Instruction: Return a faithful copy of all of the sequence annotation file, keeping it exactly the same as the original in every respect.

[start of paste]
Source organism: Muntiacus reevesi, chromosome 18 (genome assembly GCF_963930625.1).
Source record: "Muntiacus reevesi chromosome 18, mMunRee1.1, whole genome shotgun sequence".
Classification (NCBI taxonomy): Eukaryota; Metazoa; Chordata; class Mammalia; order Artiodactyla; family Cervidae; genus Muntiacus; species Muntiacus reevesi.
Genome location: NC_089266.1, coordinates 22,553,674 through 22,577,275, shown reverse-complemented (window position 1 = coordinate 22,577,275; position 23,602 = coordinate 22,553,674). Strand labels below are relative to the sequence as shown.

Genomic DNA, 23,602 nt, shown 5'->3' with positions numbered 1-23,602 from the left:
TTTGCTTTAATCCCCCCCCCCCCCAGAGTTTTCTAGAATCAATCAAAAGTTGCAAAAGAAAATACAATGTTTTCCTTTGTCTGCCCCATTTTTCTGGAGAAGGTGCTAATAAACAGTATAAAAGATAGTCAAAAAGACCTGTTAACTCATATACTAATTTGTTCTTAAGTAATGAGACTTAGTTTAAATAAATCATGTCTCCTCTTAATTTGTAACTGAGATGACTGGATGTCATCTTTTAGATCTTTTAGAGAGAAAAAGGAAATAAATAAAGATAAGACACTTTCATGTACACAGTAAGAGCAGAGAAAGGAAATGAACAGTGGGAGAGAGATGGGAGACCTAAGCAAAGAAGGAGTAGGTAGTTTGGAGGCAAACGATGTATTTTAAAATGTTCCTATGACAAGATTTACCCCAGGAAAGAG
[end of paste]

Source organism: Muntiacus reevesi, chromosome 18 (genome assembly GCF_963930625.1).
Source record: "Muntiacus reevesi chromosome 18, mMunRee1.1, whole genome shotgun sequence".
Classification (NCBI taxonomy): Eukaryota; Metazoa; Chordata; class Mammalia; order Artiodactyla; family Cervidae; genus Muntiacus; species Muntiacus reevesi.
Genome location: NC_089266.1, coordinates 22,553,674 through 22,577,275, shown reverse-complemented (window position 1 = coordinate 22,577,275; position 23,602 = coordinate 22,553,674). Strand labels below are relative to the sequence as shown.

Genomic DNA, 23,602 nt, shown 5'->3' with positions numbered 1-23,602 from the left:
TTTGCTTTAATCCCCCCCCCCCCCAGAGTTTTCTAGAATCAATCAAAAGTTGCAAAAGAAAATACAATGTTTTCCTTTGTCTGCCCCATTTTTCTGGAGAAGGTGCTAATAAACAGTATAAAAGATAGTCAAAAAGACCTGTTAACTCATATACTAATTTGTTCTTAAGTAATGAGACTTAGTTTAAATAAATCATGTCTCCTCTTAATTTGTAACTGAGATGACTGGATGTCATCTTTTAGATCTTTTAGAGAGAAAAAGGAAATAAATAAAGATAAGACACTTTCATGTACACAGTAAGAGCAGAGAAAGGAAATGAACAGTGGGAGAGAGATGGGAGACCTAAGCAAAGAAGGAGTAGGTAGTTTGGAGGCAAACGATGTATTTTAAAATGTTCCTATGACAAGATTTACCCCAGGAAAGAG